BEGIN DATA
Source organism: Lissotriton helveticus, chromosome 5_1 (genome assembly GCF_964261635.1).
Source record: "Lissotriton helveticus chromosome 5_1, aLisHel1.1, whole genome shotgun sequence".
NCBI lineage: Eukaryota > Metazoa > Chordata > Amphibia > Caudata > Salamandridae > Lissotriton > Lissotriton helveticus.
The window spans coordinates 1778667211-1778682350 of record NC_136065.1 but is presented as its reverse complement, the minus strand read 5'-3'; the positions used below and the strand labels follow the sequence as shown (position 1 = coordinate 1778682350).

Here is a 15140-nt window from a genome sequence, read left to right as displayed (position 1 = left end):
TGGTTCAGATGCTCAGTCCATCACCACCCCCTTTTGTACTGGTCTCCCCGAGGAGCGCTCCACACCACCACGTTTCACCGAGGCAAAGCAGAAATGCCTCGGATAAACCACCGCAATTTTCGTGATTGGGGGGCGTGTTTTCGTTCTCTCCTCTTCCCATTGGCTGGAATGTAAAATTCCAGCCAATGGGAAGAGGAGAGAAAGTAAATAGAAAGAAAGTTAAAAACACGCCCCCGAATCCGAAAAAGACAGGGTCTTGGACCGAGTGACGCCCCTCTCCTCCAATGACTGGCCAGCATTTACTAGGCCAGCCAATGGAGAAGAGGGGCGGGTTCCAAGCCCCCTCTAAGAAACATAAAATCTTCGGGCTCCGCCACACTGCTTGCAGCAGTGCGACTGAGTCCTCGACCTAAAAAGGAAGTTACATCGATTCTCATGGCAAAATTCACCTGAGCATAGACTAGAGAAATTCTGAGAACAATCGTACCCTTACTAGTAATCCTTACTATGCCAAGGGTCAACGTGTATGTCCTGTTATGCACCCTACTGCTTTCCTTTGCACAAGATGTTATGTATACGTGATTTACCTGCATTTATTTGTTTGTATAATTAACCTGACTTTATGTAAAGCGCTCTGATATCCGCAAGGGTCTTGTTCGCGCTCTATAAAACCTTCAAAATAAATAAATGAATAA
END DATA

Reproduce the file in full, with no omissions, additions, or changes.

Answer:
Source organism: Lissotriton helveticus, chromosome 5_1 (genome assembly GCF_964261635.1).
Source record: "Lissotriton helveticus chromosome 5_1, aLisHel1.1, whole genome shotgun sequence".
NCBI lineage: Eukaryota > Metazoa > Chordata > Amphibia > Caudata > Salamandridae > Lissotriton > Lissotriton helveticus.
The window spans coordinates 1778667211-1778682350 of record NC_136065.1 but is presented as its reverse complement, the minus strand read 5'-3'; the positions used below and the strand labels follow the sequence as shown (position 1 = coordinate 1778682350).

Here is a 15140-nt window from a genome sequence, read left to right as displayed (position 1 = left end):
TGGTTCAGATGCTCAGTCCATCACCACCCCCTTTTGTACTGGTCTCCCCGAGGAGCGCTCCACACCACCACGTTTCACCGAGGCAAAGCAGAAATGCCTCGGATAAACCACCGCAATTTTCGTGATTGGGGGGCGTGTTTTCGTTCTCTCCTCTTCCCATTGGCTGGAATGTAAAATTCCAGCCAATGGGAAGAGGAGAGAAAGTAAATAGAAAGAAAGTTAAAAACACGCCCCCGAATCCGAAAAAGACAGGGTCTTGGACCGAGTGACGCCCCTCTCCTCCAATGACTGGCCAGCATTTACTAGGCCAGCCAATGGAGAAGAGGGGCGGGTTCCAAGCCCCCTCTAAGAAACATAAAATCTTCGGGCTCCGCCACACTGCTTGCAGCAGTGCGACTGAGTCCTCGACCTAAAAAGGAAGTTACATCGATTCTCATGGCAAAATTCACCTGAGCATAGACTAGAGAAATTCTGAGAACAATCGTACCCTTACTAGTAATCCTTACTATGCCAAGGGTCAACGTGTATGTCCTGTTATGCACCCTACTGCTTTCCTTTGCACAAGATGTTATGTATACGTGATTTACCTGCATTTATTTGTTTGTATAATTAACCTGACTTTATGTAAAGCGCTCTGATATCCGCAAGGGTCTTGTTCGCGCTCTATAAAACCTTCAAAATAAATAAATGAATAA